Science Writer: Training and Salary Information

science writer
(Last Updated On: September 14, 2017)

If you are looking for a career with a bachelor’s degree in psychology, one option is to use your knowledge of psychological science to become a science writer. Science writers research, write, and edit various types of science writing including articles for newspapers and trade publications as well as information published by corporations and government agencies.

Professionals in this field might work for a newspaper to translate complex scientific information into stories that can be understood and enjoyed by a lay audience. In other cases, they might write for a business or government entity to draft reports and articles that are targeted toward a more professional audience.

What Does a Science Writer Do?

Some of the typical duties of this position include:

  • Reading research articles published in scientific journals
  • Pitching story ideas to editors
  • Researching background information about scientific topics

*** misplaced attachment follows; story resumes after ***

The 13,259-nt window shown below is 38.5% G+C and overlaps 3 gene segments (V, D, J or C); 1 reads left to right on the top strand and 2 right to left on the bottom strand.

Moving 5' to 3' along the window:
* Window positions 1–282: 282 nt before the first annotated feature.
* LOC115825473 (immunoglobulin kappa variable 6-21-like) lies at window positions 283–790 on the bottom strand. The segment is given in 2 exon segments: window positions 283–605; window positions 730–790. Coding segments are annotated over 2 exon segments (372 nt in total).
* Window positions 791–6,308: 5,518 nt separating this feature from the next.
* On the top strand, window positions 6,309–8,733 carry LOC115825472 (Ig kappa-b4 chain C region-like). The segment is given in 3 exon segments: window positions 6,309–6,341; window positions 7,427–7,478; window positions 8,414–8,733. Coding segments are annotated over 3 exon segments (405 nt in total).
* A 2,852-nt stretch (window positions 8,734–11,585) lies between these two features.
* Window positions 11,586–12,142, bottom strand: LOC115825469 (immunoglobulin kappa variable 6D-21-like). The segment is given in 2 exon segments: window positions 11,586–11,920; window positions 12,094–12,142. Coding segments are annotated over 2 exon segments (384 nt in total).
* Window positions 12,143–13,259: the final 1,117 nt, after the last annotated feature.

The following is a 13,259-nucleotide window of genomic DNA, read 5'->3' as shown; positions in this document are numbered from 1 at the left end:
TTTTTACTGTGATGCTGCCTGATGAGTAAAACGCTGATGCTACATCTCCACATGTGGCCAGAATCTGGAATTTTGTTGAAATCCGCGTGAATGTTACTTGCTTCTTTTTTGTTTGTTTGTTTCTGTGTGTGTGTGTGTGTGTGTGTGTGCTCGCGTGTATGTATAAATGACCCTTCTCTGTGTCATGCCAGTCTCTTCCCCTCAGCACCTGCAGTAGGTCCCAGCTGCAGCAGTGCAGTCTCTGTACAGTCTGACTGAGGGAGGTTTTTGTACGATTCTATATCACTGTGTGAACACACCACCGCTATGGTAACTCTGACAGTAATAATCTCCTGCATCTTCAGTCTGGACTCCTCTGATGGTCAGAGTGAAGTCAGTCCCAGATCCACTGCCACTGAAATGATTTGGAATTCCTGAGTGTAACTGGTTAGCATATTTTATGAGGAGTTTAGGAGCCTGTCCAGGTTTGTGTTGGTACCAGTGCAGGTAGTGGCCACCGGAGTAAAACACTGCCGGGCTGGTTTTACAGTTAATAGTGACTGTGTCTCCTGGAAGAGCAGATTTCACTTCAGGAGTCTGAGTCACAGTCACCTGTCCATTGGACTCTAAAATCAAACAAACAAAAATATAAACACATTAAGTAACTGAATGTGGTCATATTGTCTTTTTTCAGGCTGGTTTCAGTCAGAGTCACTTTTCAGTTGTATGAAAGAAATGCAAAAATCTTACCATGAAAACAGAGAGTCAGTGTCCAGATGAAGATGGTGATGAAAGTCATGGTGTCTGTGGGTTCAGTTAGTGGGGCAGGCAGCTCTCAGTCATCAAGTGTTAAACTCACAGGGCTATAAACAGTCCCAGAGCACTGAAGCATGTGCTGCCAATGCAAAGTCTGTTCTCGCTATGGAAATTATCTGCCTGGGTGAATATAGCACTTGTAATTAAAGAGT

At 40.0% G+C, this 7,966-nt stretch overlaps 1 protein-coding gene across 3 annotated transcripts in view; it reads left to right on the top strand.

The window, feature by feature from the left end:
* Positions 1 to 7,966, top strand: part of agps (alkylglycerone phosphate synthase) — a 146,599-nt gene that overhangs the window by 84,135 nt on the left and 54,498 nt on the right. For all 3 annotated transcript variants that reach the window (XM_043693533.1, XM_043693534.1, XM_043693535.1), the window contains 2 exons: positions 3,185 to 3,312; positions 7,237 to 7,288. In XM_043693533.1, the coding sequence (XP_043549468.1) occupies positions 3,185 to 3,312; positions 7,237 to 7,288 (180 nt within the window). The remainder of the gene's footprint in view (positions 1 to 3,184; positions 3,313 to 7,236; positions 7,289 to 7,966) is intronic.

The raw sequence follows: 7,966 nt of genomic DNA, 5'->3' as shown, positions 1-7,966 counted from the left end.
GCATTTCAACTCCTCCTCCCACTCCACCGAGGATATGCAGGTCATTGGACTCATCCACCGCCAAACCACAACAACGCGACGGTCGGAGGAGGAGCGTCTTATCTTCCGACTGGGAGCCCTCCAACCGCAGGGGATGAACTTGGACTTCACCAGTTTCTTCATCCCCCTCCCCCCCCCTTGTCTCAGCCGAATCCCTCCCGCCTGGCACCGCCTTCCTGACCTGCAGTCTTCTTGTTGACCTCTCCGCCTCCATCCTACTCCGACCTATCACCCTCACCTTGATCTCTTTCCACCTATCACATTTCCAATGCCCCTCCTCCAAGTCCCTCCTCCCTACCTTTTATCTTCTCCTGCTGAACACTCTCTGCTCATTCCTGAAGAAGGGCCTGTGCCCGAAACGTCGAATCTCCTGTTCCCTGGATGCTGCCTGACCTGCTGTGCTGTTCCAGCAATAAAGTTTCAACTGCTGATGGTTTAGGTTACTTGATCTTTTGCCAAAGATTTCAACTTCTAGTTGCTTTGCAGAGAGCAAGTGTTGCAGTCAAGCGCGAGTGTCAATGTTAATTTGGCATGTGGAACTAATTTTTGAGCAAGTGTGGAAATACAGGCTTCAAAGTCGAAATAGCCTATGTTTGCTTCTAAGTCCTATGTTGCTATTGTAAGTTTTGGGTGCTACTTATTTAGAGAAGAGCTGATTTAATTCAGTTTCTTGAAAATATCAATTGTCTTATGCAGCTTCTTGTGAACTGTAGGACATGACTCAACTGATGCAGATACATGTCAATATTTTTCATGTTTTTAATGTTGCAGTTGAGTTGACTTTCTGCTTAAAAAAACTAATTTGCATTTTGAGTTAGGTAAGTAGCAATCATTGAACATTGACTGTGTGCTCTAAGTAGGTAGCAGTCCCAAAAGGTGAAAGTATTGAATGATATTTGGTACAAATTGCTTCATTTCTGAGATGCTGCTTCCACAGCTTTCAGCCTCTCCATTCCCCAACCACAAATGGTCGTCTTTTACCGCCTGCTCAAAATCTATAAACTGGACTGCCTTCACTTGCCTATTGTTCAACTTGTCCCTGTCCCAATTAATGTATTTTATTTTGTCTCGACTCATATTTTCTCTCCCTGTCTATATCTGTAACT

• Writing articles for newspapers, magazines, science journal, and other publications
  • Editing material written by other contributors
  • Attending press conferences
  • Attending professional conferences
  • Meeting with colleagues, clients, and editors
  • Interviewing sources
  • Selecting artwork or photos to accompany a story

What Training Does a Science Writer Need?

Science writers often have diverse educational backgrounds, but some mixture of scientific training and communications is usually recommended. Science writers must have a solid grasp of research methods, scientific processes, and scientific terminology. They also must have strong written and oral communication skills. A bachelor’s degree in journalism, communications, or English is recommended, or a degree in a specialized area such as biology or chemistry with a strong writing background.

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How Much Does a Science Writer Earn?

Salaries can vary widely based on experience and area of employment. Some writers work freelance, while others work for a specific publication or agency. The Council for the Advancement of Science Writing suggests that entry level science writers employed by newspaper average around $40,000 per year, while those who work freelance average around $54,000 per year.

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